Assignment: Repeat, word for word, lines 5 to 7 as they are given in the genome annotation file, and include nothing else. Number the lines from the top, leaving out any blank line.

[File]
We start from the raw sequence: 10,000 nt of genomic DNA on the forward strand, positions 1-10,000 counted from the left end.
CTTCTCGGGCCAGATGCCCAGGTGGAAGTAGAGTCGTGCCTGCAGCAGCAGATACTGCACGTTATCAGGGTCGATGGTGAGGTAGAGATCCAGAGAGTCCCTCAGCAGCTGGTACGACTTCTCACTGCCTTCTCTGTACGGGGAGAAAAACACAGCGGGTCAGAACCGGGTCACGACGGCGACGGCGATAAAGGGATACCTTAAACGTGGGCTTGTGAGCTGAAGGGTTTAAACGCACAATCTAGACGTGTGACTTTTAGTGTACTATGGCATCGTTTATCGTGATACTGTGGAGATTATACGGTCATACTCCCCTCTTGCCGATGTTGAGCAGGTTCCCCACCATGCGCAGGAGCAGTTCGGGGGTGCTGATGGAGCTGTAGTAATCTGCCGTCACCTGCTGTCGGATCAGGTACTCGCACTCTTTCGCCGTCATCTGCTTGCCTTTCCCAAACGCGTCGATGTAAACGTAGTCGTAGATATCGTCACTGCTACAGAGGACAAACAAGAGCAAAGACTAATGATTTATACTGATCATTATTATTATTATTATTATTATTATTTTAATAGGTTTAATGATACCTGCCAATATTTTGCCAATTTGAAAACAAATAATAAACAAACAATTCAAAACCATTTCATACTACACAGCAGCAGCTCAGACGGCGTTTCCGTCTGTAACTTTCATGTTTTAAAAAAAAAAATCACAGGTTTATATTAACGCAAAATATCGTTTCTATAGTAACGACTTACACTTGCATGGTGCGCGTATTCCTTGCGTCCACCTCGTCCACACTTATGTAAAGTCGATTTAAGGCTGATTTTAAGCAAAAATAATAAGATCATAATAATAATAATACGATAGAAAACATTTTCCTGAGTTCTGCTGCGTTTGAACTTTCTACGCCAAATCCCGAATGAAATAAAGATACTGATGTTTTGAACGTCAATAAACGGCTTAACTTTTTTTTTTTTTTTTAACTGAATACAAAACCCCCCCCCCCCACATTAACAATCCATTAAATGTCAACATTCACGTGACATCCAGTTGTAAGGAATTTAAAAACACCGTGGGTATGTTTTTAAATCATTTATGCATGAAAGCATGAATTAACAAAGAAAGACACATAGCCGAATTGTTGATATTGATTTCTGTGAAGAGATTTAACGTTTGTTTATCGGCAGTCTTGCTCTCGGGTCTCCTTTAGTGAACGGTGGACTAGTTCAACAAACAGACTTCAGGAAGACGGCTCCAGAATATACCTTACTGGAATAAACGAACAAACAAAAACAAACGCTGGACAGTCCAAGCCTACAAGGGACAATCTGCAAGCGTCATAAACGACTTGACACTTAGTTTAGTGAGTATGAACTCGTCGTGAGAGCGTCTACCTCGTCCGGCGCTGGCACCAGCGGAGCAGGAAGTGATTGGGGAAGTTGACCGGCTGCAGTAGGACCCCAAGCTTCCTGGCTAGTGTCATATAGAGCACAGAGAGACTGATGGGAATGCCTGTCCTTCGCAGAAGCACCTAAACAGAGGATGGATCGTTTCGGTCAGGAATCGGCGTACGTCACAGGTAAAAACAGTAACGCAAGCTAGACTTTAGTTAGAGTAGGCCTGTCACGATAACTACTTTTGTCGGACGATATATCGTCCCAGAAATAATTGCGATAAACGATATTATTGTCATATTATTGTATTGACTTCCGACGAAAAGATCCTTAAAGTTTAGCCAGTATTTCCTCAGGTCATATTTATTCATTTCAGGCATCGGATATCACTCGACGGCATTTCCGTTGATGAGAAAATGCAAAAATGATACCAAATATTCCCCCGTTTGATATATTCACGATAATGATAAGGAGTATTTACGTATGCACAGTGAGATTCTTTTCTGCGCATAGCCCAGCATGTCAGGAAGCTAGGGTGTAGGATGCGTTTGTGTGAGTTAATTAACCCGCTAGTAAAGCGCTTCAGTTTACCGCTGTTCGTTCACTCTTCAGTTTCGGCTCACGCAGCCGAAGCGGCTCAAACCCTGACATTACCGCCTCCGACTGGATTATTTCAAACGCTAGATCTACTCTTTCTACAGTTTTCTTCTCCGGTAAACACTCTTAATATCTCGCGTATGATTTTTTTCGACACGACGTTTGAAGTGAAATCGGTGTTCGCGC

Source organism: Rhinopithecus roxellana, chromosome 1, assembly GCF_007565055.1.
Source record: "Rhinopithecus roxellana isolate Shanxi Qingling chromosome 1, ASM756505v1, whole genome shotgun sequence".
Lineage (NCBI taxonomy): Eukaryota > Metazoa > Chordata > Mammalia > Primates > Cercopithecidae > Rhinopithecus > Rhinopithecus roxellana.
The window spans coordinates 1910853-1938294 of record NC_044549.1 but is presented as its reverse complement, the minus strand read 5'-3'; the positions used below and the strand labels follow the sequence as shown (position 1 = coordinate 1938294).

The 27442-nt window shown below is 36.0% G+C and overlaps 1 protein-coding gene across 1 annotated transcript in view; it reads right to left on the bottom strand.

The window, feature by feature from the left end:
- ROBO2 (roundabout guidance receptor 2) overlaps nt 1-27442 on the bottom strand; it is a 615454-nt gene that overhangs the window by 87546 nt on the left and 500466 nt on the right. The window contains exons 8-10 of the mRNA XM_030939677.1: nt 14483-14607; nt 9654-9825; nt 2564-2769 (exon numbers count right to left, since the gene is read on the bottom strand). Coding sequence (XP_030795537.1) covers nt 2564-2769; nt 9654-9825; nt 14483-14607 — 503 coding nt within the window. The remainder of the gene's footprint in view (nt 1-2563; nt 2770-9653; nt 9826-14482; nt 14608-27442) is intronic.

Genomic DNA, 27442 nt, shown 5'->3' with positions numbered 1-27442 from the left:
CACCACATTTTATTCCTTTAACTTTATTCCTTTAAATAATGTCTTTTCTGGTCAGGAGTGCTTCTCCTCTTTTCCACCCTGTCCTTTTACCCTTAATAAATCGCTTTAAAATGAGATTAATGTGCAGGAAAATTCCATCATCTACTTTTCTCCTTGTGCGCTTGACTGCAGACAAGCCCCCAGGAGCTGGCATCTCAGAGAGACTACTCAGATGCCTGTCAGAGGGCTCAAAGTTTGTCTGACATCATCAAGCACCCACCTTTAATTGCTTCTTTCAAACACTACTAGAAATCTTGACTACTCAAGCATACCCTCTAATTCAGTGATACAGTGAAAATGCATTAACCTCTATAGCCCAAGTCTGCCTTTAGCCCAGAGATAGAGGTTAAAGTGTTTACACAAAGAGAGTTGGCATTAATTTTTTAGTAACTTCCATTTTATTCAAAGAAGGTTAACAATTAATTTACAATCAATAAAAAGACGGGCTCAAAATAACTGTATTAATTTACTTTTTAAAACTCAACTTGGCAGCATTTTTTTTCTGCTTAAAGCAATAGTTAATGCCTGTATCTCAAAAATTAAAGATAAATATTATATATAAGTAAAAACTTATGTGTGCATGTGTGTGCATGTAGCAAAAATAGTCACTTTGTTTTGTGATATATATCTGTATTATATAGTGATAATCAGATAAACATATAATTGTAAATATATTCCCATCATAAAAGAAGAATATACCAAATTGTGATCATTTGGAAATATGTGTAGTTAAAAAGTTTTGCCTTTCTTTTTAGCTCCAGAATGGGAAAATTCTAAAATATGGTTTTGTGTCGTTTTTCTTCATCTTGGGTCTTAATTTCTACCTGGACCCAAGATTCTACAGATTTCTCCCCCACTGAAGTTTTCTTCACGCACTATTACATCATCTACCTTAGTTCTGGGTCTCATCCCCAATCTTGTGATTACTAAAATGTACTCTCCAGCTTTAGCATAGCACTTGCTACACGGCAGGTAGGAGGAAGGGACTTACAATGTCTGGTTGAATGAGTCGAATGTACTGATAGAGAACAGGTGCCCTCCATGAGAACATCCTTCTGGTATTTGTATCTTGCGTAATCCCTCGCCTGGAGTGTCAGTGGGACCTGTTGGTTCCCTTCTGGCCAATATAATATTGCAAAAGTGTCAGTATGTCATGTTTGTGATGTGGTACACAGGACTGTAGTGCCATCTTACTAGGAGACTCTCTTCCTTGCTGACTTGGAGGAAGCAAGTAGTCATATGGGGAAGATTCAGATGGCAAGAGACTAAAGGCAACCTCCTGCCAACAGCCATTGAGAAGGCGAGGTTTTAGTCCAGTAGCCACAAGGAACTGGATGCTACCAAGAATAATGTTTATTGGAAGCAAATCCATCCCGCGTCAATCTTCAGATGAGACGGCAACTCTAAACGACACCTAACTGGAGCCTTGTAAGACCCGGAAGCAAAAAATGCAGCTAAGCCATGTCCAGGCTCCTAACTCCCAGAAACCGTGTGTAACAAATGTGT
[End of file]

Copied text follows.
Lineage (NCBI taxonomy): Eukaryota > Metazoa > Chordata > Mammalia > Primates > Cercopithecidae > Rhinopithecus > Rhinopithecus roxellana.
The window spans coordinates 1910853-1938294 of record NC_044549.1 but is presented as its reverse complement, the minus strand read 5'-3'; the positions used below and the strand labels follow the sequence as shown (position 1 = coordinate 1938294).

The 27442-nt window shown below is 36.0% G+C and overlaps 1 protein-coding gene across 1 annotated transcript in view; it reads right to left on the bottom strand.